Prince and One Eyed Girl, SSE Hydro, Glasgow. Review


I don’t understand why bands (or venues) cater for the cheaper standing ticket buyers before the more expensive seated guests. Given the option, and I didn’t have it because the standing seats sold out in under two minutes, I’d have been down there in the throng rather than perched up high overlooking four ants and a melee of mostly middle aged funk rock fans lapping up what they were clearly enjoying.

I was particularly looking forward to Prince because of advance reviews and the fact the gig was in the largely lauded SSE Hydro. However it turns out the advance publicity was misplaced.

Let’s start with the venue.

The sound, from Block 224 Row P, Door G was shite. Absolute shite. Prince sounded like he was being broadcast across an AM transmitter and the Bass was turned up to 11. No mid tones AT ALL. It was painful.

The visuals. I’d have liked to have seen what was on the three screens mounted centre stage and pointed slightly downwards directly towards the standing audience, but I couldn’t because the sound and lighting rig obliterated everything. Consequently we were viewers from afar.

I left at the end of the 14 song greatest hits main set and his first encore. It included all the classics including Let’s go Crazy, Raspberry Beret, U got the Look, Kiss, When Doves Cry, Sign of the Times, 1999, Little Red Corvette and a cover of The Family’s Nothing Compares to You (which does not remotely compare to the far superior cover by Sinead O’Connor).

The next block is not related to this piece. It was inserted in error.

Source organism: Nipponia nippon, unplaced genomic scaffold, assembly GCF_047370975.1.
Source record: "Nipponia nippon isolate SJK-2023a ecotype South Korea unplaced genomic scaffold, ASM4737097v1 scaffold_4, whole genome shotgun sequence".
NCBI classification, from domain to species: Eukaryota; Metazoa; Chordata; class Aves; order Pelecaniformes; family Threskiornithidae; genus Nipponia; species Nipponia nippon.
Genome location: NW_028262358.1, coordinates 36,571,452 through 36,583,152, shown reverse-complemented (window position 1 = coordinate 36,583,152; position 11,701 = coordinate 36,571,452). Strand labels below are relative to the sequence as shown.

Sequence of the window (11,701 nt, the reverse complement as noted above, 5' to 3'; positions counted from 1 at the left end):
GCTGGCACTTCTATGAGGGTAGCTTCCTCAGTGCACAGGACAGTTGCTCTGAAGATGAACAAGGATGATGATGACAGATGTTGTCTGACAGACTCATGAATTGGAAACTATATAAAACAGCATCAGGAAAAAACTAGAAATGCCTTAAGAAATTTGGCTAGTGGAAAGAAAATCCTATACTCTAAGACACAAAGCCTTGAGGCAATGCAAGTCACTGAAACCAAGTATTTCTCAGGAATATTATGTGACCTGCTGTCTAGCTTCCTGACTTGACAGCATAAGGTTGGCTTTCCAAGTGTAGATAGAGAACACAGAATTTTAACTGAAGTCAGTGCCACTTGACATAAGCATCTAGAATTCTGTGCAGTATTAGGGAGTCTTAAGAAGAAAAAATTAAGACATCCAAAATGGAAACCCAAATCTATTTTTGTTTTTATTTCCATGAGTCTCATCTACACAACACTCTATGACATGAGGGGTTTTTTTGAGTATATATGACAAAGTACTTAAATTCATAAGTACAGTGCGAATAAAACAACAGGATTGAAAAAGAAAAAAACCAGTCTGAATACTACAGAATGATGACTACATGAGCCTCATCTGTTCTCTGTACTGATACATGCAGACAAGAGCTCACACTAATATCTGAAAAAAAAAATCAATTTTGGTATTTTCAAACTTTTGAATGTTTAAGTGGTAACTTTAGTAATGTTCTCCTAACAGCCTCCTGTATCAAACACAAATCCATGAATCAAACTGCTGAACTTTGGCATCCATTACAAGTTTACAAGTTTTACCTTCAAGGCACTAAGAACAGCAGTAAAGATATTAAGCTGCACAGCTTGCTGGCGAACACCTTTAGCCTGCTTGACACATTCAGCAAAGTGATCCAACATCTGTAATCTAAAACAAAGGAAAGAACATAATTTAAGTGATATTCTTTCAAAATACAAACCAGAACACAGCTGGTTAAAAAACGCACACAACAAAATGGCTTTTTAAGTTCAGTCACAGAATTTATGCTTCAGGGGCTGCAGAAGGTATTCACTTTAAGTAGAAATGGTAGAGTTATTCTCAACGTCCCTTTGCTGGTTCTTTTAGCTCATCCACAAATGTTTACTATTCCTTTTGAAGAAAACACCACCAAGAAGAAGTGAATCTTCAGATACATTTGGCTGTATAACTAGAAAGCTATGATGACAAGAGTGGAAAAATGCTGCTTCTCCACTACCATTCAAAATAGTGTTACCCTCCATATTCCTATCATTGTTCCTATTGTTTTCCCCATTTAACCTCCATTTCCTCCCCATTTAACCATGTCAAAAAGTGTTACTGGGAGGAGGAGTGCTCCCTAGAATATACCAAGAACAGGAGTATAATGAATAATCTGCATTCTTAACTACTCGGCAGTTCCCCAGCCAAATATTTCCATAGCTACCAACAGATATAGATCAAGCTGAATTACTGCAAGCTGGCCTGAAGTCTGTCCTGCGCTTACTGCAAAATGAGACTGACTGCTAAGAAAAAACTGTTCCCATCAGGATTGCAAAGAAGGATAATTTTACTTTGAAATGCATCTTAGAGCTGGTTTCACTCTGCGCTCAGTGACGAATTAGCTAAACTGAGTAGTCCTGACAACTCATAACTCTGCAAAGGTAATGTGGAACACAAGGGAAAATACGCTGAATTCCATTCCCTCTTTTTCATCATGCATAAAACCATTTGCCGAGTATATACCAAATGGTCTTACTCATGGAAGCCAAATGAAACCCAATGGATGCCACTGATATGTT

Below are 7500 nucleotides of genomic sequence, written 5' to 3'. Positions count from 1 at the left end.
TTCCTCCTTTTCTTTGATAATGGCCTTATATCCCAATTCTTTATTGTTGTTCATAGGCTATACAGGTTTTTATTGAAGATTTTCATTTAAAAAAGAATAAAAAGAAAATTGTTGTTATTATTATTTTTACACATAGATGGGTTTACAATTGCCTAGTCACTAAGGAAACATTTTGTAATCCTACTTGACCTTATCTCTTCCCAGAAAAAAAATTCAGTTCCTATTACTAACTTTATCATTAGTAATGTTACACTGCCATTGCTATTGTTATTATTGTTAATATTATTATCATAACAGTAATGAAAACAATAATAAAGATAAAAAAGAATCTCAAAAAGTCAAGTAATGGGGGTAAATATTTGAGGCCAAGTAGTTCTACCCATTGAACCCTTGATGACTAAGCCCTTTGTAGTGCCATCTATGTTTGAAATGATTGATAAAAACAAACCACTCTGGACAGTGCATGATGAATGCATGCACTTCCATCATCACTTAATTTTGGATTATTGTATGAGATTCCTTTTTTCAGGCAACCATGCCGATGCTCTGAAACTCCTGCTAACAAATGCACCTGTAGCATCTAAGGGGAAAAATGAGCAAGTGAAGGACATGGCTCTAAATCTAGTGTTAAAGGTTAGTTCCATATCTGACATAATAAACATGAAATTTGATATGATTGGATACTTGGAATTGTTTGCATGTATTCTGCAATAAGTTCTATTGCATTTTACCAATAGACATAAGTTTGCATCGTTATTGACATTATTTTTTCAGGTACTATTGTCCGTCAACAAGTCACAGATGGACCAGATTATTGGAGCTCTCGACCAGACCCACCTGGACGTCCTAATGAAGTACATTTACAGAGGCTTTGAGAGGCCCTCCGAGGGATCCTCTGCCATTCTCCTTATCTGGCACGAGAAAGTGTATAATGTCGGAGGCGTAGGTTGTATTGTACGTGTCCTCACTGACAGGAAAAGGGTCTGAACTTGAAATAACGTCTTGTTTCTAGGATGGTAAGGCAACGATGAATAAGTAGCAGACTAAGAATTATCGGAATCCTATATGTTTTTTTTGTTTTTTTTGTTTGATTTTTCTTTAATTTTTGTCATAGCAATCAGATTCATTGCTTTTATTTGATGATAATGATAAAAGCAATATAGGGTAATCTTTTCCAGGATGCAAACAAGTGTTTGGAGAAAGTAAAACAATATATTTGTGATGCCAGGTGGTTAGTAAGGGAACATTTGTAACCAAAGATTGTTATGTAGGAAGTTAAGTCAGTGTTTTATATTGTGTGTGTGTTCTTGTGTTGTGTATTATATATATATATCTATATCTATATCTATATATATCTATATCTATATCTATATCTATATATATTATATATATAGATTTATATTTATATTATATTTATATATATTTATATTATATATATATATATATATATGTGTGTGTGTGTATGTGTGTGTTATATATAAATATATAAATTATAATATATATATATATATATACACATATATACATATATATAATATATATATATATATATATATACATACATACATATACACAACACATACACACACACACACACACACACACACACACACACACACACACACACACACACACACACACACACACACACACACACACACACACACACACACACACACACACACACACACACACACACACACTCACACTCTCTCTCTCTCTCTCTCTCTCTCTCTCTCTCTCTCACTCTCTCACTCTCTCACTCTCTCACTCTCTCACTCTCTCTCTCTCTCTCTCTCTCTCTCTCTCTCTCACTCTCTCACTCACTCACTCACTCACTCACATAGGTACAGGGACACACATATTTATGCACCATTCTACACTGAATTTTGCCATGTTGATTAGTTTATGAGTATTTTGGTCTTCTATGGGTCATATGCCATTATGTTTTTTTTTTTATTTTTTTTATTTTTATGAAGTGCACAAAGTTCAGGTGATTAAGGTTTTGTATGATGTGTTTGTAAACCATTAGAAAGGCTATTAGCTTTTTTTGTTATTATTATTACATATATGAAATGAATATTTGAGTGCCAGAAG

By then I’d had enough; the sound and visual experience having been so bad (thanks SSE Hydro), but decided on my way out to try my luck getting into the mosh pit. To my surprise I outwitted the security and found myself at the back of the throng as Prince re-entered. Immediately the sound became more acceptable and I could see the action on the screen, even on the stage. As the seemingly endless encores (all 14 of them) wore on I got nearer to the front only for the sound to once again deteriorate as it was reflected off the back wall creating something akin to a sound moiri pattern in the centre of the arena.

The improved experience was also patchy as most of Prince’s best numbers (Little Red Corvette being a stand out) were used up in the mess that was his main set.

However, we were treated to an epic Purple Rain that was good, as well as some nice covers (Play that Funky Music, Live it Up and Crimson and Clover).

Encore 2 which included Sometimes it Snows in April was good but too long and lost his audience who began talking around me.

Encore 3 (Housequake) was the ludicrously bad low point of the whole affair and the closer. He shouldn’t have bothered and, instead, licensed it to Stars on 45.

Overall a poor experience. Had I have been in the cheap seats throughout I suspect I’d have been a lot more enthusiastic but I’d have been disappointed with the very long encores.

As for his performance (technical issues aside) you have to say that at 55 he has lost none of his singing skills in fact at points they were outrageously good or his astounding guitar skills (his sidekick, Donna, falls intro the same category).

He has a degree of showmanship about him that can be endearing ibut are also a little tedious at times “Come on Glasgow” x 100 and constant singalongaprince moments does grate.

The diehards loved it.

The diehards, however, are a lot more forgiving than me.

Iincidentally his May 17th setlist In Manchester was nearly an hour longer and looked far better structured)